Story of Evolution, Evolution of Stories Bryn Mawr College, Spring 2004 First Web Paper On Serendip

Is Death Responsible for Diversity?

Bethany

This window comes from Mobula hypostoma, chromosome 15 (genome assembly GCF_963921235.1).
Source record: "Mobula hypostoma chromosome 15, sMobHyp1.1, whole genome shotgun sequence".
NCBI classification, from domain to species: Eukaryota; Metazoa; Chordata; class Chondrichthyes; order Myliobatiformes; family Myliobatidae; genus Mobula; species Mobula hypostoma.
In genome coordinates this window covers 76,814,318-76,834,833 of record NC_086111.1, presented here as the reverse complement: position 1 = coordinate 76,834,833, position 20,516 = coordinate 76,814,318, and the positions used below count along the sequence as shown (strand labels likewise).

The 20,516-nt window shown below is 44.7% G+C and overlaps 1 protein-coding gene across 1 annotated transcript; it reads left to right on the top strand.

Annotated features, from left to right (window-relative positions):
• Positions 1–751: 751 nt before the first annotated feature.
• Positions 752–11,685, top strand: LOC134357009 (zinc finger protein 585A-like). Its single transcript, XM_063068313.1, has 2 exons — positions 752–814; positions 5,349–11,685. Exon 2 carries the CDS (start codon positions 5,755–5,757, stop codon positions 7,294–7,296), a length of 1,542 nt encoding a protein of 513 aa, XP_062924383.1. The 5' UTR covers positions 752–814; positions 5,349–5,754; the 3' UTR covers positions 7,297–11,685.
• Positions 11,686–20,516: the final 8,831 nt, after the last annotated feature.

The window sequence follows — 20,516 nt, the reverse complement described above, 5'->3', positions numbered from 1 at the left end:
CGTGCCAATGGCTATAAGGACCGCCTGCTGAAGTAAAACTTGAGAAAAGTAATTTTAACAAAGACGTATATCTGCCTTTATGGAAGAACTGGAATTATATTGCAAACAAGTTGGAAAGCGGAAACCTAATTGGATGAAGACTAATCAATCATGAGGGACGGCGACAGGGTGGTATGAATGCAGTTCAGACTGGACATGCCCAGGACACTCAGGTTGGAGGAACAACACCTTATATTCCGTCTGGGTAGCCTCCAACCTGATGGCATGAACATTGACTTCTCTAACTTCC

Some of the hardest questions we struggle to answer in life surround the phenomenon of death. What happens when we die? Is there something beyond death? Is one way to go better than another? Is it possible to escape death? Why do we die, anyway? Why couldn't we just live forever? One explanation for death may come from the story of evolution. To explore this question, let us imagine a hypothetical situation, a world in which nothing dies. (We will imagine also, for now, that organisms would continue to evolve along the same trajectory as they do at present.) Every organism that has ever existed in the past would exist now, along with every organism present and every organism that has yet to exist. Not only would the world contain these organisms, but all potential organisms. "However many ways there may be of being alive, it is certain that there are vastly more ways of being dead or rather, not alive." Richard Dawkins (p 104, Dennett) All the representations of the ways of being 'not alive' would be there, including those that we could not possibly fathom, those that are not necessarily contingent to our present environment. What this signifies, this absence of death, is a lack of natural selection. When nothing can die, everything is selected for, nothing is selected against. No death implies; no tests, no judgments of fit or unfit, no randomness or weeding-out of the genome, no consequence to anything that is potentially detrimental to the species. This hypothetical situation is a look at the unchanging set of all possible options, every combination of DNA that could potentially give rise to life. Every possibility is valid. This version of the world could only exist if we ignore three crucial points; the second law of thermodynamics, the definition of a niche as it pertains to the environment and to evolution, and the fact that without these influential factors, evolution, at least in the sense that we now know it, would not exist. The second law of thermodynamics states that energy tends to go from a state of high concentration to a state of expansion, or being spread out. In other words, there is a tendency to move away from potential energy. As we know it, the sun 'dies', gives off energy. This energy is taken in by plants, which die and fertilize more plants with that energy. They also give energy to any plant-eating animals, which in turn give energy in decomposing to more plants. Organisms give energy to other, carnivorous organisms by being eaten, by dying. There is no way to create something new if some form of work is not done. Energy must be transferred, and the manifestation of this in evolution is the process of death, and consequent creation or new life. It is not possible to acquire something from nothing, the energy must be used, given out, recycled. In the hypothesis version of the world, there is no transfer of energy; there is only accumulation of life. This would quickly exhaust the supply of energy and available space. Another enormous side effect is that evolution would cease, at least as it exists now. A driving factor for this process is the idea of competition, which relies on a loser, which implies death or extinction. "Indeed, the gist of every selection is to favor individuals that have succeeded in finding a progressive answer to current problems. The summation of all these steps is evolutionary progress." (p 215, Mayr) A situation in which there is no death is a situation in which everything is constant. Therefore there would always be the same current problems and no catalyst to inspire any changes. "Elimination does not have the 'purpose' or the 'teleological goal' of producing adaptation; rather, adaptation is a by-product of the process of elimination." (p 150, Mayr) No adaptation without elimination. Death is also vital to the evolutionary niche, and the expansion and contraction that occur within this niche. If death were non-existent, we might have niches, but they would not be necessary. Every organism would be able to live anywhere, to co-exist with any other organism. This side effect of the absence spits in the face of our current situation. According to Mayr, a niche is a "constellation of properties of the environment making it suitable for occupation by a species." (p 288) It's important to remember that an environment is partially defined by what organisms inhabit it. So a niche evolves and changes with its living constituents. "Open ecological niches or zones are often repeatedly colonized by entirely unrelated organisms that, once adapted to these niches, become by convergence, extremely similar." (p 156, Mayr) This supports the hypothesis that the definition of a niche includes the organisms to which it is home, and it also spotlights the huge influence of selection pressure; what worked then will work now, what worked there will work here. If the niches are similar, they will probably yield similar organisms and similar lineages. But if there is no selection pressure then you could have penguins in the Savanna, giraffes on the South Pole. There would be nothing barring these organisms from different environments, because there is no death, no consequence for a lack of compatibility between inhabitant and habitat. The world would be just one big niche, where anything goes, anything is possible. If we do away with natural selection, then we must consequently do away with change, with evolution, with boundaries. "Whenever a species acquires a new capacity, it acquires, so to speak, the key to a different niche or adaptive zone in nature." (p 208, Mayr) The key merited is contingent to the change only because the niche is 'locked' before the change occurs. The boundaries we see are what create the selection pressures that cause organisms to change and are often products of selection pressures themselves. There is a direct relationship between these phenomena. If we have change (evolution) and niches, then death and natural selection are mandatory. Sources - Mayr, Ernst. What Evolution Is. New York; Basic Books, 2001. Dennett, Daniel. Darwin's Dangerous Idea.